There are some laws in place on illegal logging and such, but nothing concrete as far as eliminating deforestation. Though our overall need for lumber and such has decreased in the way of going “paperless” in many industries, wood is still used in high quantities around the world. Forest advocacy groups will have to know the subject backwards and forwards, with statistics and scientists to boot to convince Congress in the USA and other governments of the direness of the situation. You will have to circumvent the lobbyists in their pleas as well, which is not easy, considering all the money and influence they have to throw around.
It is unlikely that there will ever be a law that completely prohibits deforestation. As heliosman points out, industry relies on tree harvesting for a variety of purposes. Another one, particularly highlighted by deforestation in the Amazon region, is tree removal for agriculture.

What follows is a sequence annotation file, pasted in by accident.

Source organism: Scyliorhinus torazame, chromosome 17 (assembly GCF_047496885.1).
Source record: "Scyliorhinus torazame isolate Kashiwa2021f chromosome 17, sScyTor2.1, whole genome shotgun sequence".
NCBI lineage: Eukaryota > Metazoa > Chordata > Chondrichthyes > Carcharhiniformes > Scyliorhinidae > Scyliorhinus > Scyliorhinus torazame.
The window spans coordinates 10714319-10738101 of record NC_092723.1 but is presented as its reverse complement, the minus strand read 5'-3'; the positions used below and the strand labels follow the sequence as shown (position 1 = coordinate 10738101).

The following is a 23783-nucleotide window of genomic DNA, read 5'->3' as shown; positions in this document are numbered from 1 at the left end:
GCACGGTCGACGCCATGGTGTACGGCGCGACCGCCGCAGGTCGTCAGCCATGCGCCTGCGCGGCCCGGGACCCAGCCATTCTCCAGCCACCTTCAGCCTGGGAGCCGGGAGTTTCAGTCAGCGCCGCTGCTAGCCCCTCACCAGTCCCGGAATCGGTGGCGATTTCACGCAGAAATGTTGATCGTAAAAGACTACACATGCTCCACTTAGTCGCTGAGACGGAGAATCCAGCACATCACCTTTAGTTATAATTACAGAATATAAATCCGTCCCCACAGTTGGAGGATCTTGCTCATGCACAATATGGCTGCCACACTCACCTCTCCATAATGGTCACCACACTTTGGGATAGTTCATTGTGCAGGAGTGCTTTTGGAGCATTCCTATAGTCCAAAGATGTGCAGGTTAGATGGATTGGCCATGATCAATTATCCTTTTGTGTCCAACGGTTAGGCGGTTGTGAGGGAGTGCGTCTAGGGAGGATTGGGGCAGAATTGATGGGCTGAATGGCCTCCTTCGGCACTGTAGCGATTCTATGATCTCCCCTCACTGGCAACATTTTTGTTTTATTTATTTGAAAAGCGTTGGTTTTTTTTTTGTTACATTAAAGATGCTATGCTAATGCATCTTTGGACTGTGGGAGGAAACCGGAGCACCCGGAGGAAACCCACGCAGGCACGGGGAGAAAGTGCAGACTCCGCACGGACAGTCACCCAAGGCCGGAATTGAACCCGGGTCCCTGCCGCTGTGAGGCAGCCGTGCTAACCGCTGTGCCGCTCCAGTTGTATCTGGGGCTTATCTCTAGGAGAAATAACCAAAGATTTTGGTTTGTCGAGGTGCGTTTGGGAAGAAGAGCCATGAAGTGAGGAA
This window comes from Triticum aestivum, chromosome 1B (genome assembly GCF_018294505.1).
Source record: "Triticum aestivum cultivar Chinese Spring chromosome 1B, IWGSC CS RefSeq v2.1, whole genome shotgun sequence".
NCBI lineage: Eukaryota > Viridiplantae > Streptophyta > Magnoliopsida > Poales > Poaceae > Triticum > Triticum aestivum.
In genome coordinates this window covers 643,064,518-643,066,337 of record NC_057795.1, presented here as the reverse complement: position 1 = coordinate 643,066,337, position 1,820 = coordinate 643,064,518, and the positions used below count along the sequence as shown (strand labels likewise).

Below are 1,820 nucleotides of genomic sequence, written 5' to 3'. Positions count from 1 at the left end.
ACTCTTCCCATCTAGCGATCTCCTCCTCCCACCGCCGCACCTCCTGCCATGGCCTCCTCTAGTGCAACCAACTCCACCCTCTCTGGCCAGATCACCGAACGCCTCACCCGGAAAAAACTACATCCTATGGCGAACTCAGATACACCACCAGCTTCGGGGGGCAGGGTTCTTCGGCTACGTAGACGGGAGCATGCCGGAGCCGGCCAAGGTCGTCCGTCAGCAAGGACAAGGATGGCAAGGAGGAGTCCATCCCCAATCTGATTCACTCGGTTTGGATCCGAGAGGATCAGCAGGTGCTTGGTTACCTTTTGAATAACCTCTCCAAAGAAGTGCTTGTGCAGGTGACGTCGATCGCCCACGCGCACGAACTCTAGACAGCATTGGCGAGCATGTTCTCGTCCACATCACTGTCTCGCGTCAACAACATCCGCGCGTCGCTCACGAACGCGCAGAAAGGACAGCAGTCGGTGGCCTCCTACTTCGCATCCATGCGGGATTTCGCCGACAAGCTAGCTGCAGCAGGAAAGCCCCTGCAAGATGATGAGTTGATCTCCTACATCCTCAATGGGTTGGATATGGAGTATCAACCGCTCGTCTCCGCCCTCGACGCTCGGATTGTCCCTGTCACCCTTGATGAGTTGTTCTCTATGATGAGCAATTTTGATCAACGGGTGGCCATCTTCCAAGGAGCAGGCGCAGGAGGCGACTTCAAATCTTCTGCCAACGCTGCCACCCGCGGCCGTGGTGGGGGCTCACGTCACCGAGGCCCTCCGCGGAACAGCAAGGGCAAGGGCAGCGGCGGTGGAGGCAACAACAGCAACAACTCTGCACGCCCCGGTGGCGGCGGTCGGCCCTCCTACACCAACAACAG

More unfortunate, however, is the fact that money talks. Quite loudly. At this moment, closer to home (for the First World, and Americans in particular), a Spanish wine conglomerate (Artesa) plans on clearcutting over 150 acres of redwood forest to plant vineyards in northern Sonoma County, California. You can read up on the issue here. Redwoods are the heart of a unique system, growing in only a few places in the world. Yet Artesa has somehow dodged California policy, and activist groups (including the Sierra Club and Center for Biological Diversity) continue to try to prevent the deforestation. Help out the cause here!
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